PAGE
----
First, we toured la Casa Rosada, or the Pink House, where the president works. Then we went to el Teatro Colón, one of the theaters with the best acoustics in the world. The art and architecture of these buildings is incredible, the balconies, sculptures, paintings, windows, and lights. Most recently, we spent the day in el campo or the countryside at la Estancia Don Silvano. I rode a horse for the first time, ate asado, watched dance and gaucho shows, and of course swam in the pool.

On a more regular basis, we have been attending class and doing homework in cafes and plazas. I am easing into drinking coffee which helps with the late nights and continuing to enjoy empanadas, pasta, churros, and ice cream. My host mom has introduced me to homemade milanesa and tarta. I am taking advantage of walking around the city and starting to learn my way around. So far, I love it here.

Love at First Sight

My first five days in Argentina have flown by and I am settling in quite well. When I arrived my schedule was essentially a blank slate due to the red-eye flight and two hour time change. I quickly adapted to the five or six o’clock merienda and late nine o’clock dinner, consisting of many empanadas and alfajores. People go dancing around one in the morning until the latest six. Argentines kiss one another on the cheek in greeting and when sayingoodbye and cars have the right away which makes crossing the street difficult.

I am still adjusting to the military time and metric system, primarily celsius and kilometers, and pesos. The best exchange rate at the moment is 1 US dollar to about 365 pesos. The weather has been in the high eighties to nineties. It is absolutely beautiful here, Argentina flags, palm trees, buses, pigeons, and all.

We have stumbled across some of the monumental sights, although we are trying not to get ahead of ourselves as the university organizes these trips for us throughout the first month. As far as school, we are enrolled in an intensive month-long Spanish course until the regular semester begins in March. We have been busy with orientation, meetings, and rotating two hour grammar, conversation, literature, and art and culture classes. In addition, we are learning Argentine words and with all the practice I already feel more comfortable speaking the language.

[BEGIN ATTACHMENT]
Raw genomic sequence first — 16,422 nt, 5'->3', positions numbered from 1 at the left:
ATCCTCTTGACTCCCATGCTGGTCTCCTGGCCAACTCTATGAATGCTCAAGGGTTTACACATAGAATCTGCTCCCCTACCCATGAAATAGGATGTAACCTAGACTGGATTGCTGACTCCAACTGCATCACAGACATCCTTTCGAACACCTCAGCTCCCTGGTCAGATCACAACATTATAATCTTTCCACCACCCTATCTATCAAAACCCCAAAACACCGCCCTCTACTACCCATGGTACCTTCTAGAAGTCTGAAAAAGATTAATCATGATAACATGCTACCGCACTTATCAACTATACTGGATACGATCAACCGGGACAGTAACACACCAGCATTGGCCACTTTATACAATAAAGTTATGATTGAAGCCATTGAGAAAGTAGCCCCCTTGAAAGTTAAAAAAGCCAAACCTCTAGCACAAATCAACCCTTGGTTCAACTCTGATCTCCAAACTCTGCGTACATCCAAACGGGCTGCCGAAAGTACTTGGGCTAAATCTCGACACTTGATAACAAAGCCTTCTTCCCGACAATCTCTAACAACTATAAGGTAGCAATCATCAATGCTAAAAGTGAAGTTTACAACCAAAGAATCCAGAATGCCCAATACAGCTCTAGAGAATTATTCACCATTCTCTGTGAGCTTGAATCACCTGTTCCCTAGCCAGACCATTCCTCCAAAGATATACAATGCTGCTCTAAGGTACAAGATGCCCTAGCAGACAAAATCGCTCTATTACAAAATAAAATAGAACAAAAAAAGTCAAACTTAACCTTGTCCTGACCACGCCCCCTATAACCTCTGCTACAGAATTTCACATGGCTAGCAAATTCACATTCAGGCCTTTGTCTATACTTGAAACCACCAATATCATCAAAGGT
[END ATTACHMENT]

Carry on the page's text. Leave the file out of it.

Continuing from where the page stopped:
Here’s to the Unimaginable

It is now the eve of our departure and as promised, here are some of the brighter details of packing. I am in the process of meticulously organizing my first very own luggage set including a checked bag, carry-on, and backpack. You would be amazed how much you can fit in a large suitcase, although it may measure more than half my size. I have recently discovered that the best way to go about packing is packing cubes. Inside are rolled clothes that cover three seasons, mostly electronic school supplies, and travel essentials like toiletries and outlet adapters.

I have been diving into alternative preparation amidst my newfound procrastination. I am brushing up on my Spanish after being somewhat out of practice for a month and a half. Furthermore, I have turned my Argentina research into an exciting vision board. I even got a head start and tried some delicious local empanadas. What I have gathered is that there is no amount of preparation that compares to experiencing something for yourself.

With that being said, there has been plenty of time to relax which has consisted of a lot of reading. Yesterday was the last Sunday at my home church and I am reminded that with these temporary goodbyes come so many new beginnings. Someone recently told me that this experience is going to change me in unimaginable ways, so here’s to the unimaginable. Things are about to get a whole lot more interesting. ¡Nos vemos en Argentina!

I am ready for you, Argentina

¡Hola! Or should I say, ¡Che! We are just about two weeks away from the beginning of this adventure, life in Buenos Aires. Everyone prepares for these big changes differently, while some throw up their hands and leave it to the universe, others make color-coordinated spreadsheets. While I typically would resort to the latter, I find myself somewhere in the middle. I think I am already starting to adopt the laid-back Argentine approach, and I honestly feel relieved.

I have been in contact with the university abroad, but I don’t have a course schedule yet as the enrollment process is a contrast to what we are used to. Students research the courses they are interested in, attend various lectures for a two-week trial period, and then meet with the professors to commit. Moreover, I have recently met my host mom virtually and she is amazing! I am curating a gift for her that reminds me of home, including a Holy Cross postcard featuring a painting of campus, a dish towel with the Boston skyline, and some Asian goodies.

At this point the bulk of the preparation is done so these last few weeks I am soaking in moments with family and friends. Of course, I also have to pack, more on that next week. With respect to what I am most looking forward to, I would say being immersed in the language. I love catching a glimpse of the Spanish-speaking world through media and I can’t wait until it is my reality. As I have never left the country before much less on my own, I am eager to experience everything, even the fourteen-hour flight.